Movie News & Reviews

‘Kings,’ a story of the LA riots, descends into mystifying chaos

Single mom Millie Dunbar (Halle Berry) oversees a large family of foster and adopted children in “Kings.”
Single mom Millie Dunbar (Halle Berry) oversees a large family of foster and adopted children in “Kings.” TIFF

French-Turkish director Deniz Gamze Erguven stunned with her first film, “Mustang,” the Oscar-nominated portrait of an unbridled Turkish girlhood straining at the strictures of patriarchy. But the hard truth is the screenplay for her follow-up film, “Kings,” should have stayed on the shelf, as there’s only one word for Erguven’s sophomore effort: baffling.

The film itself — the story of the LA riots as seen through the experience of single mother Millie Dunbar (Halle Berry) and her large family — is baffling, but it’s even more baffling that a director who turned in such an assured debut would miss the mark here in such spectacular fashion.

There are some thematic similarities in Erguven’s films. She leans toward lyrical depictions of youth in revolt struggling against oppressive systems of power. That’s the central beating heart of “Kings,” even when it spins out of control.

Millie’s gaggle of children, a wild, diverse bunch, drives the film. Millie can’t resist taking in strays, and she keeps her tribe of children, fostered and adopted, close, even when they wreak havoc at home and in streets. Berry spends the whole film vacillating between hysterics and hugs.

The film opens with the murder of Latasha Harlins, shot by a liquor store owner when she was stopped for shoplifting. Harlins’ story is often forgotten as one of the main factors in the uprising, and Erguven’s approach is thoughtful and arresting. Harlins’ presence hangs over the rest of the film ominously.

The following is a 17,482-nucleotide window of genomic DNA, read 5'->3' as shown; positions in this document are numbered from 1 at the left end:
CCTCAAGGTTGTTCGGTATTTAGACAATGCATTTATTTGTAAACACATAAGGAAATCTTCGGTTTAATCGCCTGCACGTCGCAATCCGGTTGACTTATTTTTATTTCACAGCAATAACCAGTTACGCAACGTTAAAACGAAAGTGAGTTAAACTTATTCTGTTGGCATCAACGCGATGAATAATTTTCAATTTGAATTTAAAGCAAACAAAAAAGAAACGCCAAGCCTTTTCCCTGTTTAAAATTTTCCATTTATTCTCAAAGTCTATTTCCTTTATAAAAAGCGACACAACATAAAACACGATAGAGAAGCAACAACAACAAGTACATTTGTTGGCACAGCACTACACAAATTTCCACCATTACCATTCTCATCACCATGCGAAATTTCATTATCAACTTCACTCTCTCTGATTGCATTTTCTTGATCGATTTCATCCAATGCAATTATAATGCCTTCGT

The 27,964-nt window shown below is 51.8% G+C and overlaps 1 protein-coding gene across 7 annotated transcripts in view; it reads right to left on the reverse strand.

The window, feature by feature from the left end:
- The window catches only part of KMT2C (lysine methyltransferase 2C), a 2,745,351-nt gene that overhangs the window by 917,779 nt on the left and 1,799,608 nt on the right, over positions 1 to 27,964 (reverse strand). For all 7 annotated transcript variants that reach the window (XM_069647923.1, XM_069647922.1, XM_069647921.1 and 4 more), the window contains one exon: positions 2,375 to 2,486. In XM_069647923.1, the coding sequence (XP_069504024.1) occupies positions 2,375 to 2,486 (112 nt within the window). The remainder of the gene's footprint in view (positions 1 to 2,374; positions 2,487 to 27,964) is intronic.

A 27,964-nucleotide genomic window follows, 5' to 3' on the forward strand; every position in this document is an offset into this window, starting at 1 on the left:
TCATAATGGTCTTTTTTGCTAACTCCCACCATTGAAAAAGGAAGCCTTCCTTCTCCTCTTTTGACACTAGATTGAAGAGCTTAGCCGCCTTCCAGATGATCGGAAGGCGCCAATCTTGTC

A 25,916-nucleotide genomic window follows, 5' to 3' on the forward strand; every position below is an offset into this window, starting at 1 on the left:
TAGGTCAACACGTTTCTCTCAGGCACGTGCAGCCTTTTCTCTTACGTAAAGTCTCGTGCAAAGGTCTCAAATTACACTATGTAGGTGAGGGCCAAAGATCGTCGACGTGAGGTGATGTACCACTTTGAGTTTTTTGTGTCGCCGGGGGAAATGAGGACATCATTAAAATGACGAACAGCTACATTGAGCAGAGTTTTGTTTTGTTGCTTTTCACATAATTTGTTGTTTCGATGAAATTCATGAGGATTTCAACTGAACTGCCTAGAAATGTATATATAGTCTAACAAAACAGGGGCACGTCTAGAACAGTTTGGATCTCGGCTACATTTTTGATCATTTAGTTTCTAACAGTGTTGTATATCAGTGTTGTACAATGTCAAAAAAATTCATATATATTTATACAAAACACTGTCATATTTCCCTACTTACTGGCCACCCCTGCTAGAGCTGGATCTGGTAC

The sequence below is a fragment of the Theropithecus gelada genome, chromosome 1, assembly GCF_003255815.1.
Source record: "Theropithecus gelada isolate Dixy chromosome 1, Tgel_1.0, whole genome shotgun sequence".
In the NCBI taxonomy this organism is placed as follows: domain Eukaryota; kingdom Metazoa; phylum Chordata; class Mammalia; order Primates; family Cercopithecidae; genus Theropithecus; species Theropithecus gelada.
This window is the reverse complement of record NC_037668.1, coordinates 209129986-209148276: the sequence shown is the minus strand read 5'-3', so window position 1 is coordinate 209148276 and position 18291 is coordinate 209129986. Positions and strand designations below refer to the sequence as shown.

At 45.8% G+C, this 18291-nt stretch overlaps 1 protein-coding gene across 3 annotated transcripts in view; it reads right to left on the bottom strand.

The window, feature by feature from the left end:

Erguven utilizes a roaming, handheld camera style that heightens the anxiety of the setting, and in the background of the familial chaos is the soundtrack of the news: Harlins’ murder and the verdict, the trial of the four officers who were videotaped beating Rodney King. Erguven weaves archival news footage into her tale that builds to a loud crescendo until it bursts like a dam on the day of the verdict.

The hectic story splits in two during the riots. Millie ends up with her cantankerous writer neighbor Obie (Daniel Craig), looking for her younger boys, while her older son, Jesse (Lamar Johnson), sets off on his own.

He’s locked in a love triangle with his friend William (Kaalan Walker) and a troubled girl, Nicole (Rachel Hilson), and the trio’s experience is moody and tragic, a dark, violent journey. Cutting between this sequence and Millie and Obie’s screwball meet-cute over handcuffs is jarring at best. The film is tonally a mess.

The film’s downfall is the script, which Erguven also wrote. It lacks nuance and subtlety, the characters plainly stating their intentions, thoughts and feelings. It’s an outsider’s view of the event, and unfortunately, it’s naive and reductive. Erguven’s vision is a wild, melodramatic journey that offers no answers or insights, and by the end, it leaves one feeling completely flabbergasted.

(At Barrywoods and Independence Commons.)


Rated R for violence, sexual content/nudity, and language throughout.

Time: 1:32.